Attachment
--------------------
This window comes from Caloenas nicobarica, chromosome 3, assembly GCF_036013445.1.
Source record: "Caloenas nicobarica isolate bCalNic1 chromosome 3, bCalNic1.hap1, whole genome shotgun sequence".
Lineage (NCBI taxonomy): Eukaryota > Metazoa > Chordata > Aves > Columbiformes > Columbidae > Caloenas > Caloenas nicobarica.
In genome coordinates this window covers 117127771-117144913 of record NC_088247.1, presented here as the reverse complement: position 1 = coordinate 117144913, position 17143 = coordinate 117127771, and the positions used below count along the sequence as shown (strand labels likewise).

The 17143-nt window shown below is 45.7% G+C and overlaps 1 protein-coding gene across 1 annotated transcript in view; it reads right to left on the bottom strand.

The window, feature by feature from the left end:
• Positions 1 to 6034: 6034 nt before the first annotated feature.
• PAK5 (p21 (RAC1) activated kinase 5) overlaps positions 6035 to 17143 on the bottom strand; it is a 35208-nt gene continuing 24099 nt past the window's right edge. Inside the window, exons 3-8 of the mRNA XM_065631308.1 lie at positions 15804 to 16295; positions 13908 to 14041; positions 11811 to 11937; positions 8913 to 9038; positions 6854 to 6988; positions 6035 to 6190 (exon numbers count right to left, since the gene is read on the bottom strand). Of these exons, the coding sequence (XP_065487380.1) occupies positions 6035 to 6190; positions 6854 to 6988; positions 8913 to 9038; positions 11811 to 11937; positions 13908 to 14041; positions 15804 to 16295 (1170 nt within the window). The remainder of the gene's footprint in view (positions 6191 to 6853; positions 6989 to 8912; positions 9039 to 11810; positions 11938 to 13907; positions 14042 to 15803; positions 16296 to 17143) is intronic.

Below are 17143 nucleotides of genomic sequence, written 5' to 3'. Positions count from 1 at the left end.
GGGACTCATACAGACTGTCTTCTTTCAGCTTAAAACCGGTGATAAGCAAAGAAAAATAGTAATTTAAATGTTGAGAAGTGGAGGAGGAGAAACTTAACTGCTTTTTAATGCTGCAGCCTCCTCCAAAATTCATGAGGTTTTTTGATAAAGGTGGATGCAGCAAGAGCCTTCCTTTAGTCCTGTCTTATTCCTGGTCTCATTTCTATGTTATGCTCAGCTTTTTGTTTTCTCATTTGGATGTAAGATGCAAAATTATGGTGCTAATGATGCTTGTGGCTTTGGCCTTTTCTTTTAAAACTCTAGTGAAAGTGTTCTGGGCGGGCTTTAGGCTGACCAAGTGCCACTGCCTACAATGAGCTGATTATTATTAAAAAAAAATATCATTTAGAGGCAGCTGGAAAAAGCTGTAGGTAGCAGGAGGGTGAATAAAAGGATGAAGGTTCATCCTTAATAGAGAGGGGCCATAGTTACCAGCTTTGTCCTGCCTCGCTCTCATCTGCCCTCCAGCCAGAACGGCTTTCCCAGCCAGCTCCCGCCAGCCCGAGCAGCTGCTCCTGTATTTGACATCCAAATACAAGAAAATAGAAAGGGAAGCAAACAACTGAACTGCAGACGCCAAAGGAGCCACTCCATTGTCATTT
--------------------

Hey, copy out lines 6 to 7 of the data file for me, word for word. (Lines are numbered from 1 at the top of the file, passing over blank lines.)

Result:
The window, feature by feature from the left end:
• Positions 1 to 6034: 6034 nt before the first annotated feature.